Angels In Stone
You look in early in the morning. She is still sleeping,
curled under the quilt, her dark hair spilling out.
You let her sleep and warm up the truck.
It is one lonely degree. Still and sunny.
You load up the week’s garbage,
pristine white bags that crinkle in the cold.
Cardboard boxes. A few odd things that defy category
and drive to your favorite diner.
Two days later and there is still snow on the road
in front of your house. You drive slowly,
savoring the effects of a true winter,
feet of snow in the fields, and on the road,
walls of the stuff.
Here and there a home not yet dug out.
Smoke pouring from their chimney.
Lights in their window, break the early light.
That light is strange, a the texture of fog,
softening the ridgelines and wide expanses
of fields, the lines of corn lost.
You have left your camera
and at first you are angry at yourself.
There is too much beauty to keep to yourself.
The fields shine in the sun, glisten in the strange light.
somehow larger, longer, and perfect.
Not a mark, a wrinkle, a footstep mars the surface,
even now, two days later. Driving slowly,
you come to see the lack of camera
as a blessing. You are allowed to simply
Your favorite diner is closed. Four feet of plowed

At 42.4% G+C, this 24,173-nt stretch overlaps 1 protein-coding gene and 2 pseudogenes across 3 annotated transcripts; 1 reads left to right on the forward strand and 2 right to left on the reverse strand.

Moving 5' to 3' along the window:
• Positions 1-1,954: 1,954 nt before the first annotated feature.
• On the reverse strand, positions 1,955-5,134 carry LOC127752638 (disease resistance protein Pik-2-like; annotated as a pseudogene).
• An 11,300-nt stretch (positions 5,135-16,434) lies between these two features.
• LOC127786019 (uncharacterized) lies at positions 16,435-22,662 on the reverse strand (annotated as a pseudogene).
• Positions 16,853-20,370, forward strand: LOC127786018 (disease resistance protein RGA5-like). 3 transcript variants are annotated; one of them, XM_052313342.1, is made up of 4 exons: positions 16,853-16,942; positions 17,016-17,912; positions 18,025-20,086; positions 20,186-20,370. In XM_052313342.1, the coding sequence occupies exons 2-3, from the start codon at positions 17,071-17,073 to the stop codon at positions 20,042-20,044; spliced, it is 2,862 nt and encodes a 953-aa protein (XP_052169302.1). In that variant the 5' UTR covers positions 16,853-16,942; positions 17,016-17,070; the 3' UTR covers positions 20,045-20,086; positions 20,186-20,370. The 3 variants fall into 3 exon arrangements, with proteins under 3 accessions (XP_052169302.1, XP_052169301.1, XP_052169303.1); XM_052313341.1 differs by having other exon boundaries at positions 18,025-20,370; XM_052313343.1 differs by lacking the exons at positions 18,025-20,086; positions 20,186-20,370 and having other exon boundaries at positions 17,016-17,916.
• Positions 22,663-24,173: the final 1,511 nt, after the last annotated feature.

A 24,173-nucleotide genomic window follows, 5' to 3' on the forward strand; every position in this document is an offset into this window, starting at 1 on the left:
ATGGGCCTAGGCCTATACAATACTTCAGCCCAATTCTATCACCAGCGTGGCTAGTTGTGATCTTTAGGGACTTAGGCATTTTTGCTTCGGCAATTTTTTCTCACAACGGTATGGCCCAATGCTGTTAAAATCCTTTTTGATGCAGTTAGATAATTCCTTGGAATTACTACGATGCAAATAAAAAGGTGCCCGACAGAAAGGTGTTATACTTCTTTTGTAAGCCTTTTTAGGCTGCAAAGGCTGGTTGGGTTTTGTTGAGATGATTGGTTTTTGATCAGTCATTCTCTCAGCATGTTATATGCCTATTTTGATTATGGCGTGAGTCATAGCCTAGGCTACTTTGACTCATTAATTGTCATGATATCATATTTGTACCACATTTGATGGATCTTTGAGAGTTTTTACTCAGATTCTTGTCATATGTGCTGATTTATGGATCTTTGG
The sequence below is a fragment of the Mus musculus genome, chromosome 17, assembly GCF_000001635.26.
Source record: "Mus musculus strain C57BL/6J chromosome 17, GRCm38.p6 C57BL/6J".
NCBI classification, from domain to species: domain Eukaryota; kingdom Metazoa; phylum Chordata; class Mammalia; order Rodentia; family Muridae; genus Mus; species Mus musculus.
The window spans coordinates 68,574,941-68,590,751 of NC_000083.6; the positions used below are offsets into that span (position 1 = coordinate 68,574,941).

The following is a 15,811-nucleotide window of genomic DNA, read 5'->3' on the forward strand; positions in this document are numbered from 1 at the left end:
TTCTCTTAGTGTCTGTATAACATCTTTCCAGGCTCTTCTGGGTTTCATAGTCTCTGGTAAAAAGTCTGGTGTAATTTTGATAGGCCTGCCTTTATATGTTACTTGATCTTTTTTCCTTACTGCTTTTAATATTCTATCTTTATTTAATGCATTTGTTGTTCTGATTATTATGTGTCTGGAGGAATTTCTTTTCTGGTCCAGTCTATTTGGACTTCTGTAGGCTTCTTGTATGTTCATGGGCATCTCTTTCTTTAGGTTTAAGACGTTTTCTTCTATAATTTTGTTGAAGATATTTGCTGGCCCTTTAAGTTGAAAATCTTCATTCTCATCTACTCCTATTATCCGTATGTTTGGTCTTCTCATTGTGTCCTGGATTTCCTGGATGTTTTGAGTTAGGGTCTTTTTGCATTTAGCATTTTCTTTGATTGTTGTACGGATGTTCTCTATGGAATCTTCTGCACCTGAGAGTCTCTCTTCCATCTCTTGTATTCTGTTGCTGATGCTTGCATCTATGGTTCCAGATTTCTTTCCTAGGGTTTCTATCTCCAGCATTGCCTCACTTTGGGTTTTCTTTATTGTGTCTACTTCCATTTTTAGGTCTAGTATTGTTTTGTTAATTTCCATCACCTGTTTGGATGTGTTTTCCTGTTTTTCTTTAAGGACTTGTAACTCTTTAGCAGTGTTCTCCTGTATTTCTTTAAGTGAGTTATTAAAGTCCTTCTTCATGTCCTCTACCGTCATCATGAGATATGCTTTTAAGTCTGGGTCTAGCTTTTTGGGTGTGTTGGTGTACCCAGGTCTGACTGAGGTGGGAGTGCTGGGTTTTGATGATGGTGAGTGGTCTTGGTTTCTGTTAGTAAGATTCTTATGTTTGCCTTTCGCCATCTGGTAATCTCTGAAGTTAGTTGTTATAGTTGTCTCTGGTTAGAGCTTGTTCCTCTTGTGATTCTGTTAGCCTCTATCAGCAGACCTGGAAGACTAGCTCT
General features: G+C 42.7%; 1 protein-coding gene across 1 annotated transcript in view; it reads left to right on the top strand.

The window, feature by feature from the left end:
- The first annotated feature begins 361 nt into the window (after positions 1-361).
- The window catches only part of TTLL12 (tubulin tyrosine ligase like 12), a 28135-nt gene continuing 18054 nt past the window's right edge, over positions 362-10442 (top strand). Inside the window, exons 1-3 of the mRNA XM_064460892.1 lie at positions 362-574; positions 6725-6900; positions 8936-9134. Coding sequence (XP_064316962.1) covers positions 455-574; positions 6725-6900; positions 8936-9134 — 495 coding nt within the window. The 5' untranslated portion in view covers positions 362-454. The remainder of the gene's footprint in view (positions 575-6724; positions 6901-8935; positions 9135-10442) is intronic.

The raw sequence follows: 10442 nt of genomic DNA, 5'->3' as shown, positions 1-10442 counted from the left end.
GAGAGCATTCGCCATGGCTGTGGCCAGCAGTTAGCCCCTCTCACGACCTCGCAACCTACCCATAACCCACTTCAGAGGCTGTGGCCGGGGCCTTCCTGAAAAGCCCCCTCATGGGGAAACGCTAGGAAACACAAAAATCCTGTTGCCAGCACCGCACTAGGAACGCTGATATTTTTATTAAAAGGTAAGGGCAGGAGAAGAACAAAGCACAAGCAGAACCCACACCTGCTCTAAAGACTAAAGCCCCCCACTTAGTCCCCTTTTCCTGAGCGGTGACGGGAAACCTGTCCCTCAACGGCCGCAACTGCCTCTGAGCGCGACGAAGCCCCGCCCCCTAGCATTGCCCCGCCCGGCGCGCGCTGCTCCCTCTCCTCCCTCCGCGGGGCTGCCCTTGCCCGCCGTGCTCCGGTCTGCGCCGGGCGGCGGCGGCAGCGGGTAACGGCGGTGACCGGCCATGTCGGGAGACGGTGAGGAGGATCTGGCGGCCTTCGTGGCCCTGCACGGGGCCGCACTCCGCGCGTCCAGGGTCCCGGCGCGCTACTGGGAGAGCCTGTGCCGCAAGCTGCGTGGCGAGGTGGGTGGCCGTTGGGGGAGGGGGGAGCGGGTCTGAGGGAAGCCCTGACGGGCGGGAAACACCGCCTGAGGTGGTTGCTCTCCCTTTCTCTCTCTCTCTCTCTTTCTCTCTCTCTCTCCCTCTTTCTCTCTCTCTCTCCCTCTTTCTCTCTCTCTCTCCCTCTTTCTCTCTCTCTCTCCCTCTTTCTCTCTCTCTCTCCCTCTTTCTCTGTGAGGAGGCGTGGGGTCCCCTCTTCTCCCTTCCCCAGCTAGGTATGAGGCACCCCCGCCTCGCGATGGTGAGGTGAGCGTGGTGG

snow blocks the entry way. It is dark inside
and so you are driving again, past the perfect fields,
remembering the past few days, the emptiness,
the difficulty writing.
You remember the old poet in his hotel room,
sharing a breakfast of bourbon and bagles,
you, whiny and young, moaning about the block,
the deadness of your words. What to do, you asked him.
What to do?
“Write. Write anyway. Write badly.
Write after sex. After a two day drunk,
Write when the news breaks your heart,
when you are angry.
Especially when you are angry.
Write what you see. The change. The loss.
These things will pass and all that will remain
are your words to remind anyone
You get to your second choice diner.
They set you in the corner with coffee.
They know you here. You won’t be leaving any time soon.
And you write. Not feeling it, you write,
like a sculptor, you write, chipping away
at your ennui. There is an angel in there,
and you are going to release it.
Right after you dump the garbage.
About this poem
The latest of “The Old Poet” poems, based on my first poet mentor, Robert Hazel. I’ve had trouble writing the past couple of days, and when that happens, I just write what is, and eventually, my brain remembers how to write poems.
The mangling of the angel and releasing is a bad paraphrase of something Michelangelo was supposed to have said when he bought his first block of marble. It is one of my favorite quotes. I mangle it often.
The picture is from a snow a couple of years ago. The porch has collapsed now. But that’s another poem.